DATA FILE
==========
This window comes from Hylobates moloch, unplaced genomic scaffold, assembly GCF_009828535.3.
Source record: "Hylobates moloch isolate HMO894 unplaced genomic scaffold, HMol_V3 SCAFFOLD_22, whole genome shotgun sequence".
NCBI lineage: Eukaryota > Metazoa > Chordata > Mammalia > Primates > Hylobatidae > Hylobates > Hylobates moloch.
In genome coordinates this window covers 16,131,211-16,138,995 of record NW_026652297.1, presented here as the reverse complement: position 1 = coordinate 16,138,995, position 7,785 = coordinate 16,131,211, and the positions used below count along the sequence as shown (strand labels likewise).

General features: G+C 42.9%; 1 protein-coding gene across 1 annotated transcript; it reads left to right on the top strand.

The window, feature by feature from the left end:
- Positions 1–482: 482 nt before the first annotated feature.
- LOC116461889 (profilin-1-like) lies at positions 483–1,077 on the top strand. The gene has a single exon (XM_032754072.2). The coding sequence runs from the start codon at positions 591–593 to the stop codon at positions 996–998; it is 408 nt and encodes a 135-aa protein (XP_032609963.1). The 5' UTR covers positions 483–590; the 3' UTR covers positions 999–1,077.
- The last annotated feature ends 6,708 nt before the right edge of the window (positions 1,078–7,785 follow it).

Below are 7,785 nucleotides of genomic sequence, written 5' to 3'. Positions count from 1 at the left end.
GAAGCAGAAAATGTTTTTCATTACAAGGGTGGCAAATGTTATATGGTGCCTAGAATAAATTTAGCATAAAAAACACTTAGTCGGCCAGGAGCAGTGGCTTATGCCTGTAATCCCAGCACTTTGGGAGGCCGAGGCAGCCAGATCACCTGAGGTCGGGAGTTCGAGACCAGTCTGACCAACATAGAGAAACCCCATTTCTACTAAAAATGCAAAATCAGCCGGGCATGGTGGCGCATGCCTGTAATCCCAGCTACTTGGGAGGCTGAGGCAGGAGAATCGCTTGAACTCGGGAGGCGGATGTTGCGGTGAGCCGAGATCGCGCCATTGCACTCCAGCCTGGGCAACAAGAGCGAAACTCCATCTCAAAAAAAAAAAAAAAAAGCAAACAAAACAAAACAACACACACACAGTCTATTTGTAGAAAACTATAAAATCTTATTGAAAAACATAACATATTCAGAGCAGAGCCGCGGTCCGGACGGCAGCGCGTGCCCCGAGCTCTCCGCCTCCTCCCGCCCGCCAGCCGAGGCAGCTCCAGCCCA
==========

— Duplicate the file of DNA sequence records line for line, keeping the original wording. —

This window comes from Hylobates moloch, unplaced genomic scaffold, assembly GCF_009828535.3.
Source record: "Hylobates moloch isolate HMO894 unplaced genomic scaffold, HMol_V3 SCAFFOLD_22, whole genome shotgun sequence".
NCBI lineage: Eukaryota > Metazoa > Chordata > Mammalia > Primates > Hylobatidae > Hylobates > Hylobates moloch.
In genome coordinates this window covers 16,131,211-16,138,995 of record NW_026652297.1, presented here as the reverse complement: position 1 = coordinate 16,138,995, position 7,785 = coordinate 16,131,211, and the positions used below count along the sequence as shown (strand labels likewise).

General features: G+C 42.9%; 1 protein-coding gene across 1 annotated transcript; it reads left to right on the top strand.

The window, feature by feature from the left end:
- Positions 1–482: 482 nt before the first annotated feature.
- LOC116461889 (profilin-1-like) lies at positions 483–1,077 on the top strand. The gene has a single exon (XM_032754072.2). The coding sequence runs from the start codon at positions 591–593 to the stop codon at positions 996–998; it is 408 nt and encodes a 135-aa protein (XP_032609963.1). The 5' UTR covers positions 483–590; the 3' UTR covers positions 999–1,077.
- The last annotated feature ends 6,708 nt before the right edge of the window (positions 1,078–7,785 follow it).

Below are 7,785 nucleotides of genomic sequence, written 5' to 3'. Positions count from 1 at the left end.
GAAGCAGAAAATGTTTTTCATTACAAGGGTGGCAAATGTTATATGGTGCCTAGAATAAATTTAGCATAAAAAACACTTAGTCGGCCAGGAGCAGTGGCTTATGCCTGTAATCCCAGCACTTTGGGAGGCCGAGGCAGCCAGATCACCTGAGGTCGGGAGTTCGAGACCAGTCTGACCAACATAGAGAAACCCCATTTCTACTAAAAATGCAAAATCAGCCGGGCATGGTGGCGCATGCCTGTAATCCCAGCTACTTGGGAGGCTGAGGCAGGAGAATCGCTTGAACTCGGGAGGCGGATGTTGCGGTGAGCCGAGATCGCGCCATTGCACTCCAGCCTGGGCAACAAGAGCGAAACTCCATCTCAAAAAAAAAAAAAAAAAGCAAACAAAACAAAACAACACACACACAGTCTATTTGTAGAAAACTATAAAATCTTATTGAAAAACATAACATATTCAGAGCAGAGCCGCGGTCCGGACGGCAGCGCGTGCCCCGAGCTCTCCGCCTCCTCCCGCCCGCCAGCCGAGGCAGCTCCAGCCCA